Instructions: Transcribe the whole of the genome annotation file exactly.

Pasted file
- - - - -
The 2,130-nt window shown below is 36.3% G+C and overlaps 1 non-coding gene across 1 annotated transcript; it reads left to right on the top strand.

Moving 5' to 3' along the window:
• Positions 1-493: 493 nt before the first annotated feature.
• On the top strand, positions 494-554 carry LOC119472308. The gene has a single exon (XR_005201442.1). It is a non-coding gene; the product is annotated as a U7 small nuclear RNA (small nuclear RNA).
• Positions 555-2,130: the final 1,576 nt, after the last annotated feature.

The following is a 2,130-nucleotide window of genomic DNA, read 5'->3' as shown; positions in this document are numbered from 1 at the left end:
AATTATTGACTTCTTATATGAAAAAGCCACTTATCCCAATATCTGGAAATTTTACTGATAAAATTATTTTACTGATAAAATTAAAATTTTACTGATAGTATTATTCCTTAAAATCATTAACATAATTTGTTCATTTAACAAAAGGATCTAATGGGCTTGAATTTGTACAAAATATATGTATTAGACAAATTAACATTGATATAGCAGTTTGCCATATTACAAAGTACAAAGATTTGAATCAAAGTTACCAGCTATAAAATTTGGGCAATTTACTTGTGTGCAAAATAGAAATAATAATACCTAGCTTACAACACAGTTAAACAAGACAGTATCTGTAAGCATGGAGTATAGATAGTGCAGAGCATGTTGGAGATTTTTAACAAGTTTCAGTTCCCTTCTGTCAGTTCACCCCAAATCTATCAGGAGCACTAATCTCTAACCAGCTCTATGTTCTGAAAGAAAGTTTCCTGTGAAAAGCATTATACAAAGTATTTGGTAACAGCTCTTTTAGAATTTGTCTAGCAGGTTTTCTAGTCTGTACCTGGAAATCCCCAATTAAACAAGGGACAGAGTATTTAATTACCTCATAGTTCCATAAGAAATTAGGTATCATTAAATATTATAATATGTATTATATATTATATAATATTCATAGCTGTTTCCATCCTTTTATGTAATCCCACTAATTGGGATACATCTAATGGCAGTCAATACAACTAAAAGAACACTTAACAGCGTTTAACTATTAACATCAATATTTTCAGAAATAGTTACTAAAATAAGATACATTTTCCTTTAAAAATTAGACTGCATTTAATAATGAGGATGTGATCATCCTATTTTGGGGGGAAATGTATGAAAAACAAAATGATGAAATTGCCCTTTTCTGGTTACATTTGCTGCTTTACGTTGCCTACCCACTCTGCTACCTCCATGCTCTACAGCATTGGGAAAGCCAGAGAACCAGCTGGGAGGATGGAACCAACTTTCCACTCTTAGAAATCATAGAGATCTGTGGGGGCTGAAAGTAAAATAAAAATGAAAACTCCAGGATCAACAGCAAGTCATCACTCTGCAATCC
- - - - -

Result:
The 2,130-nt window shown below is 36.3% G+C and overlaps 1 non-coding gene across 1 annotated transcript; it reads left to right on the top strand.

Moving 5' to 3' along the window:
• Positions 1-493: 493 nt before the first annotated feature.
• On the top strand, positions 494-554 carry LOC119472308. The gene has a single exon (XR_005201442.1). It is a non-coding gene; the product is annotated as a U7 small nuclear RNA (small nuclear RNA).
• Positions 555-2,130: the final 1,576 nt, after the last annotated feature.

The following is a 2,130-nucleotide window of genomic DNA, read 5'->3' as shown; positions in this document are numbered from 1 at the left end:
AATTATTGACTTCTTATATGAAAAAGCCACTTATCCCAATATCTGGAAATTTTACTGATAAAATTATTTTACTGATAAAATTAAAATTTTACTGATAGTATTATTCCTTAAAATCATTAACATAATTTGTTCATTTAACAAAAGGATCTAATGGGCTTGAATTTGTACAAAATATATGTATTAGACAAATTAACATTGATATAGCAGTTTGCCATATTACAAAGTACAAAGATTTGAATCAAAGTTACCAGCTATAAAATTTGGGCAATTTACTTGTGTGCAAAATAGAAATAATAATACCTAGCTTACAACACAGTTAAACAAGACAGTATCTGTAAGCATGGAGTATAGATAGTGCAGAGCATGTTGGAGATTTTTAACAAGTTTCAGTTCCCTTCTGTCAGTTCACCCCAAATCTATCAGGAGCACTAATCTCTAACCAGCTCTATGTTCTGAAAGAAAGTTTCCTGTGAAAAGCATTATACAAAGTATTTGGTAACAGCTCTTTTAGAATTTGTCTAGCAGGTTTTCTAGTCTGTACCTGGAAATCCCCAATTAAACAAGGGACAGAGTATTTAATTACCTCATAGTTCCATAAGAAATTAGGTATCATTAAATATTATAATATGTATTATATATTATATAATATTCATAGCTGTTTCCATCCTTTTATGTAATCCCACTAATTGGGATACATCTAATGGCAGTCAATACAACTAAAAGAACACTTAACAGCGTTTAACTATTAACATCAATATTTTCAGAAATAGTTACTAAAATAAGATACATTTTCCTTTAAAAATTAGACTGCATTTAATAATGAGGATGTGATCATCCTATTTTGGGGGGAAATGTATGAAAAACAAAATGATGAAATTGCCCTTTTCTGGTTACATTTGCTGCTTTACGTTGCCTACCCACTCTGCTACCTCCATGCTCTACAGCATTGGGAAAGCCAGAGAACCAGCTGGGAGGATGGAACCAACTTTCCACTCTTAGAAATCATAGAGATCTGTGGGGGCTGAAAGTAAAATAAAAATGAAAACTCCAGGATCAACAGCAAGTCATCACTCTGCAATCC